|Member of the
Wisconsin State Senate
|Born||December 28, 1799|
|Died||April 7, 1872|
|Battles/wars||Black Hawk War|
Charles Dunn (December 28, 1799–April 7, 1872) was a United States jurist and politician.
Born in Bullitt's Lick, Bullitt County, Kentucky, Dunn was educated in Kentucky and Illinois. Dunn read law under Nathaniel Pope in Illinois and was admitted to the Illinois bar. During the Black Hawk War of 1832, Dunn served in the Illinois Militia. Dunn served as the clerk of the Illinois House of Representatives and was elected to serve in the Illinois House. In 1836, President Andrew Jackson appointed Dunn to the Wisconsin Territorial Supreme Court and he served as chief justice of the court until Wisconsin was admitted to the union on May 29, 1848. Dunn served in the Wisconsin Constitutional Convention of 1847-1848 and help drafted the judiciary article in the present Wisconsin Constitution of 1848. Dunn served in the Wisconsin State Senate in 1853-1856. In 1858, Dunn ran for the United States House of Representatives and lost. Dunn then resumed his law practice settling and living in Belmont, Wisconsin for the rest of his life. The first Governor of Wisconsin Nelson Dewey married his daughter Catherine Dunn. Dunn County, Wisconsin was named in honor of Charles Dunn.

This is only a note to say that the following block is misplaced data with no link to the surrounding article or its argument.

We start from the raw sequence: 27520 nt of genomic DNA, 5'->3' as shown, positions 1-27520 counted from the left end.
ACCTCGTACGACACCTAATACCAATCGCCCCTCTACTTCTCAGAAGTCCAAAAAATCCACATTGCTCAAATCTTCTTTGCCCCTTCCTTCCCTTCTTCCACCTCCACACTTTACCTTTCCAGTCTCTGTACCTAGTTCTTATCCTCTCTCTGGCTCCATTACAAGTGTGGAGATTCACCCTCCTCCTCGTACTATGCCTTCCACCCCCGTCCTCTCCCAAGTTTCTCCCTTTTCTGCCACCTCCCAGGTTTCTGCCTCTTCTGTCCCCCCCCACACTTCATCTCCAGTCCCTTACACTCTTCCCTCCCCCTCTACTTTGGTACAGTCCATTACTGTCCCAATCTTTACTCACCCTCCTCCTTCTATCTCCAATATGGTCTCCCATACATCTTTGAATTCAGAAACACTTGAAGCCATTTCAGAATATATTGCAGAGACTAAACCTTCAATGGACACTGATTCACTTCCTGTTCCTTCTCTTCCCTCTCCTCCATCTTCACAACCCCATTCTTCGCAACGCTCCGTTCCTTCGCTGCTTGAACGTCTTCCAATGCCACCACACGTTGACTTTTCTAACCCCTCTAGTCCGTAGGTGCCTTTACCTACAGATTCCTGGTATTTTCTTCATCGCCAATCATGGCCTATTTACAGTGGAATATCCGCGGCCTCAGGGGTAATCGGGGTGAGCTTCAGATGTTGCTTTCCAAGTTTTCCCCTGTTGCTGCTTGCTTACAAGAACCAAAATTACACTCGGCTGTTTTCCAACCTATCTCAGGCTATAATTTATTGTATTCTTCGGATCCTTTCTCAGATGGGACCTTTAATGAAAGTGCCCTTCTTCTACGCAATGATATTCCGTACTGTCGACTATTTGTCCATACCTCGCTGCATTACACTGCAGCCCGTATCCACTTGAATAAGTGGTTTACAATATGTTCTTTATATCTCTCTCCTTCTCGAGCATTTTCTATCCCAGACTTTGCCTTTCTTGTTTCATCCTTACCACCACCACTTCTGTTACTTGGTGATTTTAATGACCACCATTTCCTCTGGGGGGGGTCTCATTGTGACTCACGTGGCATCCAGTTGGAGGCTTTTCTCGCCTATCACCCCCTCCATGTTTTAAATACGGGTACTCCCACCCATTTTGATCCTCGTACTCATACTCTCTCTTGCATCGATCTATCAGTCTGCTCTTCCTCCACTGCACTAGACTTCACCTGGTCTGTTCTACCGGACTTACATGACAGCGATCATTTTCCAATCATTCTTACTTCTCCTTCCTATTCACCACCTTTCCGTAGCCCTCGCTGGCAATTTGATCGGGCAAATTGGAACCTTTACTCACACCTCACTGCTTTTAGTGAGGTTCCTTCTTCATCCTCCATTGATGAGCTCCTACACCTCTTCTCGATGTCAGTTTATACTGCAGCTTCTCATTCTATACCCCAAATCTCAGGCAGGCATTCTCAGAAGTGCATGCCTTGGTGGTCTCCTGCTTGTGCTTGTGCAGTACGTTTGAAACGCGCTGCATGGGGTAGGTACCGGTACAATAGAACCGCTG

|This article about a Kentucky politician is a stub. You can help Wikipedia by expanding it.|
|This article about an Illinois politician is a stub. You can help Wikipedia by expanding it.|
|This article about a member of the Wisconsin State Senate is a stub. You can help Wikipedia by expanding it.|